Image of the Kenyatta International Convention Centre.
Daniel Ricardo Quiroga-Villamarín 2019 ©.
by Daniel R. Quiroga-Villamarín
“Achten sie auf ihr geld; faites attention à votre argent; fate attenzione al vostro denare; guard your money.”
That was the first warning that accompanied the hotel keys given by hotels to the delegates attending the 1973 Annual Meeting of the International Monetary Fund and the World Bank Group. On this “historic occasion,” for the first time the annual conclave of these international financial institutions was held in Africa. It was held, in particular, in Nairobi, Kenya. Concretely, the conference occurred in the recently inaugurated “Kenyatta Conference Center.” Initially, it had been envisioned as the headquarters for the Kenya African National Union (KANU), under the leadership of the first postcolonial President of the country: Jomo Kenyatta. But, by the time it was officially inaugurated on 11 September 1973 (with a pompous ceremony held two days later), it had been created to host not only different organs of the Kenyan state but also for what Kenyatta and others envisioned as the offices that would result out of the process of East African integration. Ever since, it has been read as a towering “symbol of Kenya’s independence” —a fact that is compounded by the Kenyatta’s choice of architects from Scandinavian non-colonial backgrounds and extensive use of “African” leitmotifs. Defiant, not unlike Kenyatta himself, his namesake tower stood “Facing Mount Kenya” —as a functional monument to decolonization. Even the infamous Robert McNamara, as President of the World Bank Group, felt compelled to recognize the “excellence of the facilities” offered by this anticolonial infrastructure on 24 September 1973.
The Kenyatta Centre, while still in operation, has not emerged as the international hub it initially aspired to be. It has, no doubt, an important international function as it holds the largest conference chamber in East Africa and has housed not only several departments of the Kenyan government but of other regional integration projects such as the Common Market for Eastern and Southern Africa (COMESA). But the signs of wear and tear are evident. Perhaps the most salient example of this is the elegant 148-seat revolving restaurant that was nested in the highest floor. While local and regional elites could enjoy a towering view of the city which did one full revolution every 76 minutes during the seventies and eighties, the economic crisis of the nineties ended such aspirations. Nowadays, lucky tourists that hire tour guides with the right contacts (as I had the chance to experience in 2019) might be able to take the stairs up to this ruined restaurant platform, where they can witness the bustling skyline and take a good look at the United Nations Office at Nairobi, established in 1996. All and all, one could argue that the motor of the restaurant is not the only element of this complex that is no longer running in pursuit of revolution. Much has changed since the watershed year of 1973.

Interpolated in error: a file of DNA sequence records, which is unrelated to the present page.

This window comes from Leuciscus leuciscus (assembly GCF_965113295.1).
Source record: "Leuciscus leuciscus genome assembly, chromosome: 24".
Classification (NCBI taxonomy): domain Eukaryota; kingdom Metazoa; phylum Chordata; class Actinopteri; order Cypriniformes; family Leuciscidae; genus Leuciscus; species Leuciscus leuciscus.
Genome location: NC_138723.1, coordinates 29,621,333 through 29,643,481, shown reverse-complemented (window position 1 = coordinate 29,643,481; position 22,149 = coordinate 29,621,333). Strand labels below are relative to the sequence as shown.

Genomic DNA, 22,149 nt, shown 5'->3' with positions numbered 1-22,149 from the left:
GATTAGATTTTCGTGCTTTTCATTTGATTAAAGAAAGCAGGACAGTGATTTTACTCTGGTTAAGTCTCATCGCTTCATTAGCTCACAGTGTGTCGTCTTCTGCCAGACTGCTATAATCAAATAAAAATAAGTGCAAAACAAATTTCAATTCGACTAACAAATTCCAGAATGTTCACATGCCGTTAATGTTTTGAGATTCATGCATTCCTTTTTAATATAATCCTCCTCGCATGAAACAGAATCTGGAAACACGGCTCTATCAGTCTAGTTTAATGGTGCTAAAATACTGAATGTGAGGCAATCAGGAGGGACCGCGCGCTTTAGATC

In my longer contribution to the forthcoming volume edited by the fearless Legal Sightseeing team, I place the Kenyatta Centre in conversation with the headquarters of the United Nations Economic Commission for Latin America and the Caribbean (ECLA, or CEPAL in Spanish and Portuguese) of 1966. By interrogating the relationship between these material infrastructures and the anti-imperial imaginaries which forged them, I reflect on the challenges of “anti-colonial monumentalism” —and its entanglement with the promises and perils of modernization in the so-called Global South.
Daniel Ricardo Quiroga Villamarin is a PhD researcher in International Law at the Geneva Graduate Institute (IHEID). His thesis traces the genealogy of the emergence of the international conference complex as a spatial technology of global governance (1918-1998).